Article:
An Aveley Primary Blog

Sweets?! It’s not Halloween JUST yet Miss Stephenson! – Yes, but when we’re working hard (and they can help us in our learning) sweets can play an important role in our progress..

1S ended their first half term with the same fabulous enthusiasm that has underpinned all of the learning we have kept you updated on.. While you have accompanied us throughout our literacy and topic learning – all the way from the Kalahari to the North Pole – I’m sure many of you are keen to hear about what we’ve been getting up to in Maths..


Lots of you might be tempted to switch off or stop reading at the mention of the dreaded ‘m’ word.. But stop right there!! Here in 1S we have put any thoughts we used to have about maths (as ‘boring‘ or ‘difficult‘) to the side, and now love looking at numbers!..

Take a look at our ‘maths acrostic‘ (alongside our maths work below) and you’ll soon be persuaded that maths really is marvelous!..

m    MEAN? Sometimes feel like maths can be mean by tricking you with new concepts? Not quite – in 1S we see maths as MAGICAL!

aALONE? Think that maths involves tackling number problems all on your own? not in 1S! In our class we’ve been working ALTOGETHER to develop our number knowledge.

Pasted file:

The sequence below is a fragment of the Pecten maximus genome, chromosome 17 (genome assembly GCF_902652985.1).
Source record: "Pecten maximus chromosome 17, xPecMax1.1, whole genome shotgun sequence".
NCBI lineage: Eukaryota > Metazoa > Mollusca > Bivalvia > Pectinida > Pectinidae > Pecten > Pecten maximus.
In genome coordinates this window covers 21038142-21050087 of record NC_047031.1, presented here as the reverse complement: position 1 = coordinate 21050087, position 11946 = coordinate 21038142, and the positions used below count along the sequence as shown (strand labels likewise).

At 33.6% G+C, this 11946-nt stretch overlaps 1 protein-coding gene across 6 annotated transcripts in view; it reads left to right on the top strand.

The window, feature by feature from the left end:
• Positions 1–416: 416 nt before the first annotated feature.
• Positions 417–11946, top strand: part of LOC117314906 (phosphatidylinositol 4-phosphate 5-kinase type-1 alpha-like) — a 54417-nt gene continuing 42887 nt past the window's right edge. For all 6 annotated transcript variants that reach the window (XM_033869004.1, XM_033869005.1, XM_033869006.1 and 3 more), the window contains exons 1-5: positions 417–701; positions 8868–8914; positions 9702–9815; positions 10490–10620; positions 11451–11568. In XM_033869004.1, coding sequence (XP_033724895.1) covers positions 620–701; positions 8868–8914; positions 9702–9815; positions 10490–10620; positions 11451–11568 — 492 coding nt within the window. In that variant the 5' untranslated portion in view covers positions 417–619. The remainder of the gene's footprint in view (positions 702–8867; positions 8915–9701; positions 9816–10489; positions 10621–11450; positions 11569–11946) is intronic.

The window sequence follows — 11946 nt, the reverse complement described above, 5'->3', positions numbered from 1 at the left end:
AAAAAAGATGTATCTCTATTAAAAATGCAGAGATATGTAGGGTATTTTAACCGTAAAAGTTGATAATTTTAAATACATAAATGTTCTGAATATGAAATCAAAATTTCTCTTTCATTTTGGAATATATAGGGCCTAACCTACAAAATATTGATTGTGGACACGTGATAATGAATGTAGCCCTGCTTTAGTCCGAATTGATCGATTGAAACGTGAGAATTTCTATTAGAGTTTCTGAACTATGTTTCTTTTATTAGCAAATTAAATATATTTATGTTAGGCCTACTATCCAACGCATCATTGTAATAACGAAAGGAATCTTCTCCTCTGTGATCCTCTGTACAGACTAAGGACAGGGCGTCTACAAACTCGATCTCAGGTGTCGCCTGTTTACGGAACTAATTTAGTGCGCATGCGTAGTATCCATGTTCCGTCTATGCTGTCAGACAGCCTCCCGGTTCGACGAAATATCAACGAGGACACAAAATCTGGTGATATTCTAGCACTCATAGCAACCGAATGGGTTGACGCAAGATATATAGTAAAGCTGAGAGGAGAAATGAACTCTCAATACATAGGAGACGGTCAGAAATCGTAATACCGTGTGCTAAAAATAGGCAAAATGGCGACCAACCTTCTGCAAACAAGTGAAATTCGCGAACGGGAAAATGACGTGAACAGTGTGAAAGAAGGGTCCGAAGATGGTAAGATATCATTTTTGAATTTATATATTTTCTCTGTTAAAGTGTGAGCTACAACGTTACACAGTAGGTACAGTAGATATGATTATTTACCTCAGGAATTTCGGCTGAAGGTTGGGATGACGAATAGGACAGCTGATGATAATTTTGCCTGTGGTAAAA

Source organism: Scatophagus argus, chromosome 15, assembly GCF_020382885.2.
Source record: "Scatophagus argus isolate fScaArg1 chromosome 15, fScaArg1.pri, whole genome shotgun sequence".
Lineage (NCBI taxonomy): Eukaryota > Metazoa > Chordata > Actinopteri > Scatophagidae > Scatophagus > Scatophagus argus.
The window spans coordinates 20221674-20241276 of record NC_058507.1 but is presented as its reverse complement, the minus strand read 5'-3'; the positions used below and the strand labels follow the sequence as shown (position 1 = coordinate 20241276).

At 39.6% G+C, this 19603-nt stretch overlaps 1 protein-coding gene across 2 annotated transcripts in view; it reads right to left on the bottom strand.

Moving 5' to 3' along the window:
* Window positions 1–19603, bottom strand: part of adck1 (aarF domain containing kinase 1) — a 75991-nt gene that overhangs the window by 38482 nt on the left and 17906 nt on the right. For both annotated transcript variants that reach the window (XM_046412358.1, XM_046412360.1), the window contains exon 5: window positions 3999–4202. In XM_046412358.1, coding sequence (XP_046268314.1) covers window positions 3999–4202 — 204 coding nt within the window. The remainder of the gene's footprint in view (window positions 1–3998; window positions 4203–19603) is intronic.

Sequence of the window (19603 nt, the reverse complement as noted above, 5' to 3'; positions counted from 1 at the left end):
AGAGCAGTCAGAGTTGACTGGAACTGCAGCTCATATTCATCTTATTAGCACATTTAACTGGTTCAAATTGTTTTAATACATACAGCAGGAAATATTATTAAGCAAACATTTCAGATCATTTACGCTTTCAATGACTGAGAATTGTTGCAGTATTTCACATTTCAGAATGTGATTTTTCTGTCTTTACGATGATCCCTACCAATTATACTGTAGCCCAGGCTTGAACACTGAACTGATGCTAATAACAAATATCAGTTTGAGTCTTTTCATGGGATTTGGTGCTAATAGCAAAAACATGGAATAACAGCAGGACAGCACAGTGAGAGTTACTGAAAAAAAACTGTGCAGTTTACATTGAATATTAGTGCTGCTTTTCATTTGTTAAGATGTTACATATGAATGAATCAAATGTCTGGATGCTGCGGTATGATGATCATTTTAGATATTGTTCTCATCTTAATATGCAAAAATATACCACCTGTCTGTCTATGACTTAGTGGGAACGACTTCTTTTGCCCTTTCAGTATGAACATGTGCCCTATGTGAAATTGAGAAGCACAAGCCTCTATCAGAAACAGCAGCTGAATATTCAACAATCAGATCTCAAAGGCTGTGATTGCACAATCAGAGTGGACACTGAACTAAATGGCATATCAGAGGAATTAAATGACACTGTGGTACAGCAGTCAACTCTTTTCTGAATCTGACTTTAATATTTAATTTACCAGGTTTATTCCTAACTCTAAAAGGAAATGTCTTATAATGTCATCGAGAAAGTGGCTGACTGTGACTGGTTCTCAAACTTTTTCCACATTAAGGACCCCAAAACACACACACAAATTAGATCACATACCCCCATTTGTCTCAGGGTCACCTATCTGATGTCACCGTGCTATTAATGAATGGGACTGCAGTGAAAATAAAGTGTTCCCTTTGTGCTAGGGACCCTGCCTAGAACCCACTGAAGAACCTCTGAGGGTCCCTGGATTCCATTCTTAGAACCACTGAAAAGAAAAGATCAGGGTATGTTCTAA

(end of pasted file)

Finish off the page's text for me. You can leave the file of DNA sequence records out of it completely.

tTESTS? Think maths is full of testing and questions? Wrong again! In 1S we’ve been using our fantastic TEAMWORK to enjoy a range of different TASKS – even involving a bit of acting to help us!

LetterHHARD? Although at times we might think something is hard before we start, we have been using all sorts of pictures, objects, and songs to HELP us to embrace challenges.

s_is_for_snake_poster_460_0SERIOUS? Absolutely not.. Maths is great fun and can even be SILLY.. Even involving fun with SWEETS!!


Now that we’ve shown you what fun we think maths can be I’m sure you’re intrigued to see what we’ve been doing to have such fun with maths this week…

Well, having spent some time getting used to addition, we turned our attention to SUBTRACTION.

This began with us acting, singing and drawing speckled frogs jumping off a log.

We used the speckled frog song to begin our work on subtraction. As we sang this, we took frogs (or compare animals) from a line of 5 (their log) which we shared with our talk partners and made them ‘jump’ into class pond in the middle of our maths circle.

Confused? Take a look at us in action:

“5 little speckled frogs,

Sat on a great big log,

Eating the most delicious bugs (yum yum!)”

Here are the class frogs, about to lose 1. They are next to our ‘class pond’ into which every pair has put their first frog, while singing: